Android Helpers

Java helpers are simply classes that work can be delegated to. There is no difference in Android applications. Keeping helper classes small, tight and focused can improve your app. Here are some advantages:

  • Enforce framework requirements in a concise way.
  • Wrap platform differences
  • Keep your code DRY

First things first. Create a class with a private constructor. That will prevent accidental instantiation of the helper class. For our purposes, the helper class will simply be a collection of public static methods.

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public class ExternalStorageHelper {
  private ExternalStorageHelper() {}
}

Enforce framework requirements

Let’s use Android’s external storage as an example for building a helper class. Before working with external storage, getExternalStorageState() should be called to check it’s availability. The call returns a String and checking the value can be a little ceremonial. It might be cleaner just to ask the boolean question you care about.

The method isExternalStorageMounted() shows that you can ask that simple question to test for the required availability.

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public static boolean isExternalStorageMounted() {
  return Environment.getExternalStorageState().equals(Environment.MEDIA_MOUNTED);
}

In a recent tweet, Romain Guy reminded developers to put data in the right place on external storage. Your app might benefit from the media scanner by placing files in the correct location. A helper method can enforce this and you only have to remember the details once. Here, music files can be directed to appropriate directory.

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public static File openMusicDirectory(Context context) {
  if (isExternalStorageMounted()) {
      return (Build.VERSION.SDK_INT >= Build.VERSION_CODES.FROYO) ?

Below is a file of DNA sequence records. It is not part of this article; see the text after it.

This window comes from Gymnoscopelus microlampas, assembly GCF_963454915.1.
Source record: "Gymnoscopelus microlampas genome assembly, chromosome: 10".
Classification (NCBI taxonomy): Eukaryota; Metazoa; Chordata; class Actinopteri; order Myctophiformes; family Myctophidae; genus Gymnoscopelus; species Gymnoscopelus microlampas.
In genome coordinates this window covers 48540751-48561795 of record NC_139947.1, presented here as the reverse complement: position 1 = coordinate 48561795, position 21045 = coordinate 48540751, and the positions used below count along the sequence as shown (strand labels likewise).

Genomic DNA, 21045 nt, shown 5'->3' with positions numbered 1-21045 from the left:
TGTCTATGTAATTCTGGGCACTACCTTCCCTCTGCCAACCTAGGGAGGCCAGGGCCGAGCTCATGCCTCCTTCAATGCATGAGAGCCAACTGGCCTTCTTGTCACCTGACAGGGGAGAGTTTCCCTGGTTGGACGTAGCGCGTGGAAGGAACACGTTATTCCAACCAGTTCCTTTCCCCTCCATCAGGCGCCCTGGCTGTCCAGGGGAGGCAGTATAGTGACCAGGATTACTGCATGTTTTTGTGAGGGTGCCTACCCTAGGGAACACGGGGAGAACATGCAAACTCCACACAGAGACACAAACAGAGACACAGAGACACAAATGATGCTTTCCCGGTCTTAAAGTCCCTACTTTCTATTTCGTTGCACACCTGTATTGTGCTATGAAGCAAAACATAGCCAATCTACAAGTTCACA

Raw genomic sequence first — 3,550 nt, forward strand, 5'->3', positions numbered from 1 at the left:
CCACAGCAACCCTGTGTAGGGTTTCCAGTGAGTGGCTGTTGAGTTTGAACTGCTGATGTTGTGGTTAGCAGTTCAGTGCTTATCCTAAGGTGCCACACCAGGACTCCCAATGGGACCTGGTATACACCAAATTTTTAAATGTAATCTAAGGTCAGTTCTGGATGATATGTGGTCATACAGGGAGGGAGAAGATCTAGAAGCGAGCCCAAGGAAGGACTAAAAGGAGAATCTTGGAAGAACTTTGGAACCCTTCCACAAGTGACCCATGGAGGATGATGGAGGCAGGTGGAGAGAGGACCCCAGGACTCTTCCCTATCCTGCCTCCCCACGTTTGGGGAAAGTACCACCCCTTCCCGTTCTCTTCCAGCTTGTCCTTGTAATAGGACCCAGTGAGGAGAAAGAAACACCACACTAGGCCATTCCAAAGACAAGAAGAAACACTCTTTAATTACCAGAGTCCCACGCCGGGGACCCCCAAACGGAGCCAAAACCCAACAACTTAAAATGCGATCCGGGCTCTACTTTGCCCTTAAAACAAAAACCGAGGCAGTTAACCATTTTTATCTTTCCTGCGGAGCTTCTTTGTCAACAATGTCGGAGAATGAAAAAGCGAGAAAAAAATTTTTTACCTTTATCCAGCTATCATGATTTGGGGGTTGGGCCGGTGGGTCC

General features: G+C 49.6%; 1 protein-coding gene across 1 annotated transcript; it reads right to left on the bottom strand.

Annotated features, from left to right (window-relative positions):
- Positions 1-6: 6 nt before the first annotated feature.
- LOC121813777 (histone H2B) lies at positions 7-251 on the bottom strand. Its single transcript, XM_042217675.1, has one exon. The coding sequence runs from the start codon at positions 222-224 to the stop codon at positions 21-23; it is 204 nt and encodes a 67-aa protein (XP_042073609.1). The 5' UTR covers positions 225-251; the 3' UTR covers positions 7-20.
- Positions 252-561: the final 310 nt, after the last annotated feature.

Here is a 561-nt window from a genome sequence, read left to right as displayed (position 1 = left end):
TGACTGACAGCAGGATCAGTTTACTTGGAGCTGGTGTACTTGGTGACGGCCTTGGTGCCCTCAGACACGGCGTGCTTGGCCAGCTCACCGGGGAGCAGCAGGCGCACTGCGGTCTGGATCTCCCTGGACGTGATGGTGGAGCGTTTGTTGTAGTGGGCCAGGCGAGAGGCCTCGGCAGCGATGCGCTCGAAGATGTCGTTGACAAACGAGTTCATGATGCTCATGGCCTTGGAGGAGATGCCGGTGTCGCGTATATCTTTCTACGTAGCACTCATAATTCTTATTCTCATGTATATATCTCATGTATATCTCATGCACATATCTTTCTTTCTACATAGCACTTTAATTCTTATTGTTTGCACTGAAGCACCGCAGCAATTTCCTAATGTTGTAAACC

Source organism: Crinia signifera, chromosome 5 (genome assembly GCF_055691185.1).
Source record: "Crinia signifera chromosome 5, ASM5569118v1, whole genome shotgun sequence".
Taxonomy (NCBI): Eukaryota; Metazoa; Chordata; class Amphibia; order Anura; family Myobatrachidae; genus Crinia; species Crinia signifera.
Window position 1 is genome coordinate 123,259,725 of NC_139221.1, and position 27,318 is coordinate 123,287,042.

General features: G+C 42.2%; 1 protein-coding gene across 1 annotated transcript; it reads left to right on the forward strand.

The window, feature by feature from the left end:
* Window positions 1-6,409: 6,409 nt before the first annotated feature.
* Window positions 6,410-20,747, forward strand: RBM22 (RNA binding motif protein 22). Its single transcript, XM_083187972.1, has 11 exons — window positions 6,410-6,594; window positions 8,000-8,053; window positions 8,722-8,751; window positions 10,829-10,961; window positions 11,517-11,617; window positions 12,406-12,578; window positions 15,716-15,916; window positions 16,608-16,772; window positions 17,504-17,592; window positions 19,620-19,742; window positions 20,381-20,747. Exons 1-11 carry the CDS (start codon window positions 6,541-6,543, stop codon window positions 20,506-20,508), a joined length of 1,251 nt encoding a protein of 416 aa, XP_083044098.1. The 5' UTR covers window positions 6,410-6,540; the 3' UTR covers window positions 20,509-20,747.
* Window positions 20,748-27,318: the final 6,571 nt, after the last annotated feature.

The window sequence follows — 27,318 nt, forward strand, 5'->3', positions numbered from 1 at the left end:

context.getExternalFilesDir(Environment.DIRECTORY_MUSIC) :
          openDirectory("music");
  }
  return null;
}

private static File openDirectory(String dirname) {
  File f = null;
  if (isExternalStorageMounted()) {
      File storageDir = Environment.getExternalStorageDirectory();
      f = new File(storageDir, dirname);
      if (f != null && !f.exists()) {
          f.mkdirs();
      }
  }
  return f;
}

Wrap platform differences

Prior to API 8, files were written using getExternalStorageDirectory(). Beginning with API 8, getExternalFilesDir() is used with a type parameter to enable the media scanner to properly categorize files.

You can make your application’s files available for sharing. In openPublicPicturesDirectory(), we use the required directory to share images that will not be deleted with the application. Despite the runtime API level, the files will be saved in a sharable, public directory.

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public static File openPublicPicturesDirectory() {
  if (isExternalStorageMounted()) {
      return (Build.VERSION.SDK_INT >= Build.VERSION_CODES.FROYO) ?
          Environment.getExternalStoragePublicDirectory(Environment.DIRECTORY_PICTURES) :
          openPublicDirectory("Pictures");
  }
  return null;
}

private static File openPublicDirectory(String dirname) {
  File f = null;
  if (isExternalStorageMounted()) {
      File storageDir = Environment.getExternalStorageDirectory();
      f = new File(storageDir, dirname);
      if (f != null && !f.exists()) {
          f.mkdirs();
      }
  }
  return f;
}

Another example, getCacheDir(), also shows this ability to wrap platform differences. The cache directory is a useful location to temporarily persist files. If external storage is not mounted, we fallback to the device internal memory using Context.getCacheDir().

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public static File getCacheDir(Context context) {
  return isExternalStorageMounted() ? getExternalCacheDir(context) : getCacheDirByContext(context);
}

private static File getExternalCacheDir(Context context) {
  return (Build.VERSION.SDK_INT >= Build.VERSION_CODES.FROYO) ?
          context.getExternalCacheDir() :
          context.getCacheDir();
}

private static File getCacheDirByContext(Context context) {
  return context.getCacheDir();
}

If external storage is available, it will use it, provided the device is running API 8 or higher. Otherwise, it will fallback to internal memory as before.

Keep your code DRY

These are small methods. Even so, copying and pasting little snippets throughout your app is a code smell. The helper is just enough context to wrap reusable functionality.

There are some legit objections to helper functions, especially when they are used as a dumping ground for unrelated functionality. They can resist refactoring since they aren’t in front of you all the time like the classes that call them. So keep it small and focus on your application’s needs. There’s no need to construct a generic library for everything. So, rewrite your helpers for each application if you want. That way you’re not locked into a strict library pattern of error or exception handling. Let your app be your guide.

It’s a little convenience that keeps your code clean and your head free of low level framework details.


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